2nd Annual Bricker Award for Science Writing in Medicine
Telling True Stories of Science and Medicine
Stephen Ornes, Freelance Journalist
Stories about science are stories about people, from researchers on the front lines of their fields to the people and patients most likely to be affected by new discoveries. But these human stories and effects often remain invisible, hidden behind the breathless reportage of new studies. In this lecture, Stephen Ornes will talk about the value of telling human stories and why accuracy in reporting is more important than ever. Stories give writers a way to connect with their audience and build trust, which can be in short supply during times of uncertainty.
The Houston Methodist Bricker Award for Science Writing in Medicine recognizes writers with the skill to craft technical advances into must-read stories and the tenacity to place them in the public spotlight.
The Bricker Award for Science Writing in Medicine
The Bricker Award for Science Writing in Medicine supports science writers like David, who seek strong science, tease out impactful stories, and advocate tirelessly for time on the stage to tell these stories to the world. This award recognizes writers with the skill to craft technical advances into must-read stories, and the tenacity to place them in the public spotlight. Their stories are the stories of our biomedical scientists, the stories our scientists would tell themselves if they could, and the stories that will inspire us all to defy the failings of our bodies, seek knowledge through science, and break through the boundaries of medicine.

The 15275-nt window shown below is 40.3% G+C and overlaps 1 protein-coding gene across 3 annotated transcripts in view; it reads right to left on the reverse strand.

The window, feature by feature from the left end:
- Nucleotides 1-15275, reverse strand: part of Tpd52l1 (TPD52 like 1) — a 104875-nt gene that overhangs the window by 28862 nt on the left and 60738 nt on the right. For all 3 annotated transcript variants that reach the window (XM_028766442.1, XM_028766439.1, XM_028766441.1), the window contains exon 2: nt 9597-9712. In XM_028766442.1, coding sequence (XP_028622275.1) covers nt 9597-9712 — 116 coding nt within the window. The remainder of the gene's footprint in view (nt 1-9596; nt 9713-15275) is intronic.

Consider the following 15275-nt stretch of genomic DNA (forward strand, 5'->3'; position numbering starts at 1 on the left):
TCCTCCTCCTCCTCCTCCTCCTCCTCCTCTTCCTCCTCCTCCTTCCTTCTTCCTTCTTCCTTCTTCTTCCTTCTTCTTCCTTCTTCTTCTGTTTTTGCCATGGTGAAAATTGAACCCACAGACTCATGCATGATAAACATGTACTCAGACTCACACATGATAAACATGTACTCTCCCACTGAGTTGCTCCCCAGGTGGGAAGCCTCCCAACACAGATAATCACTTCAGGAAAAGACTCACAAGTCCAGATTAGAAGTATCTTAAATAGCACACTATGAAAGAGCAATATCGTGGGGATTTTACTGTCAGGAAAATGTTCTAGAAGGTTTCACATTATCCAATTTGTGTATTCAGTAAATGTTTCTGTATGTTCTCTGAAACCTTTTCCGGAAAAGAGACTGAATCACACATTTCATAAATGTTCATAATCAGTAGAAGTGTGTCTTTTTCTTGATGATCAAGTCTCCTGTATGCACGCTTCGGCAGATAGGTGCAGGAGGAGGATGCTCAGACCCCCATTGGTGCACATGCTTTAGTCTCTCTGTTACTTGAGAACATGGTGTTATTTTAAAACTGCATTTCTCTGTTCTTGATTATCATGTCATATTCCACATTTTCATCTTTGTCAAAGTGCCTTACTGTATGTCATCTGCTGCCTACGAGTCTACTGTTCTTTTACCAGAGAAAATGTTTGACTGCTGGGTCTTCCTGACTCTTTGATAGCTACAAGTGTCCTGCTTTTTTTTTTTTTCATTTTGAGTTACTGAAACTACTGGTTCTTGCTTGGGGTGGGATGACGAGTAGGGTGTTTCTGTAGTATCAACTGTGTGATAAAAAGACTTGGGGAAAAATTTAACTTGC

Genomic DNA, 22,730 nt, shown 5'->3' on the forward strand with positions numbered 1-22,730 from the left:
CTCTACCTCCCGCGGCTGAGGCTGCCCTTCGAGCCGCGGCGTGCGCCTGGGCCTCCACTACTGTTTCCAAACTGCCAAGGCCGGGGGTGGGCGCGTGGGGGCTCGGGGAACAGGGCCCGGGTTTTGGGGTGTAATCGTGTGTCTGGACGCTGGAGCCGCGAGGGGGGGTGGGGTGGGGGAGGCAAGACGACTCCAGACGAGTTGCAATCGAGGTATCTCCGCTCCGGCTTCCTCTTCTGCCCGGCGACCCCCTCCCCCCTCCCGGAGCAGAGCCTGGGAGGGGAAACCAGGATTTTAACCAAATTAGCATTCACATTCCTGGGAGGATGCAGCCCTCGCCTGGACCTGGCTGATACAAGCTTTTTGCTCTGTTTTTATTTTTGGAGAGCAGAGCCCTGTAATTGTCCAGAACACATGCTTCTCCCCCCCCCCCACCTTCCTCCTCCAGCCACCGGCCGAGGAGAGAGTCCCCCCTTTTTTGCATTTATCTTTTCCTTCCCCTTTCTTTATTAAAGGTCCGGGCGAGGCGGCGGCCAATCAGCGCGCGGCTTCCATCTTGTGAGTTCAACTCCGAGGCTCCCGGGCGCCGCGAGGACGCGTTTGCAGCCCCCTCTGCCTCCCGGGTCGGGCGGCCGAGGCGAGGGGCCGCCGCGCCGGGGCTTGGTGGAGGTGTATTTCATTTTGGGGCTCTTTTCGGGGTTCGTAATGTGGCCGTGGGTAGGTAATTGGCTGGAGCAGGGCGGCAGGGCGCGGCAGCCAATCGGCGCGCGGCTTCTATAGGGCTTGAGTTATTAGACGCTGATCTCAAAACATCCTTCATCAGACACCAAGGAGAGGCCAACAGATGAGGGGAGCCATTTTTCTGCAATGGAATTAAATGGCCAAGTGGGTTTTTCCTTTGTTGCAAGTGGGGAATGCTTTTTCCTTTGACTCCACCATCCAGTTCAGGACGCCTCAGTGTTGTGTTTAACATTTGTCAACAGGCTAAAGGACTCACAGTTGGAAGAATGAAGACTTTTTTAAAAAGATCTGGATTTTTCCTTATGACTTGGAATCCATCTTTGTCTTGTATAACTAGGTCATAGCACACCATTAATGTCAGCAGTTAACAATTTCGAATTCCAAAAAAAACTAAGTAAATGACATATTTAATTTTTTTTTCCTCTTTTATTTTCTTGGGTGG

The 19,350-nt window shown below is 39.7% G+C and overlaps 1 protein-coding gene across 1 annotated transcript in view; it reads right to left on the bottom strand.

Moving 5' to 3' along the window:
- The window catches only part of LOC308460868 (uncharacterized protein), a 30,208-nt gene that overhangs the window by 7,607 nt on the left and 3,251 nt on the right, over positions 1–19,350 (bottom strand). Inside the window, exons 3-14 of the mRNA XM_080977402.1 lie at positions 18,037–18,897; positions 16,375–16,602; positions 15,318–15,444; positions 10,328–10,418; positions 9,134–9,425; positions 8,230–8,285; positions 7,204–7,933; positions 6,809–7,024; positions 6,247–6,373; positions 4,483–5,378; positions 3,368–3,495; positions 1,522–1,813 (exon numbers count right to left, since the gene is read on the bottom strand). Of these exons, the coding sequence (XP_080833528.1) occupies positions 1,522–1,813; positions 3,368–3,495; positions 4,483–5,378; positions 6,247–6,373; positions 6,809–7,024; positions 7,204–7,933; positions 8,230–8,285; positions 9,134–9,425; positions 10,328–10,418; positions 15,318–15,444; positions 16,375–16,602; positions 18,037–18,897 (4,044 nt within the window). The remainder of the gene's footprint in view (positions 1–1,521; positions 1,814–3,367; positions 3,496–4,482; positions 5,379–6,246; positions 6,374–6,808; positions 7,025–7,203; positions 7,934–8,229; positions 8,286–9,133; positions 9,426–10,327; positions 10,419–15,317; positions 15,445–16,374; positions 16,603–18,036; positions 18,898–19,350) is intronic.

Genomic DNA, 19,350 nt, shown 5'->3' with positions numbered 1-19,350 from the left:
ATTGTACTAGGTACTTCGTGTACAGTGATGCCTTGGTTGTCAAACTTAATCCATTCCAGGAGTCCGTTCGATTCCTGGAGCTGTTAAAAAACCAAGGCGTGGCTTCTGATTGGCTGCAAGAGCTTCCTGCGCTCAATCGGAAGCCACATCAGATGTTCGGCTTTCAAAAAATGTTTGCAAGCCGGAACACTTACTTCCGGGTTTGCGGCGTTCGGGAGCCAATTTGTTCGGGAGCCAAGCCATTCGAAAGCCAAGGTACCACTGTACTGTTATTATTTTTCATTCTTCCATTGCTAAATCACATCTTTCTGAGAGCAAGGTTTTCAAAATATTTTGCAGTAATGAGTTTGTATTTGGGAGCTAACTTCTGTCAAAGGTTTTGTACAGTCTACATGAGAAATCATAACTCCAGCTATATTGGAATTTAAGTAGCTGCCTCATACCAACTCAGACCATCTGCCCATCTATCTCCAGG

About David Bricker
Beer, soccer, and classical music may have been his professed passions, but David Bricker had a passion for science writing ingrained in his soul. He was fascinated by the work of scientists and how they change the world, and David understood how to tell those stories in way that captures the attention of people who otherwise might have never paused to hear them. Some scientists are natural storytellers, while others struggle to communicate what their work means. He was one of the dedicated few science writers who had mastered this art of storytelling, and he always supported his fellow writers in doing the same. David died at the age of 42 in August 2015, after battling gastric cancer.
For more information and registration, visit: events.houstonmethodist.org/bricker-award-2017
Houston Methodist Research Institute
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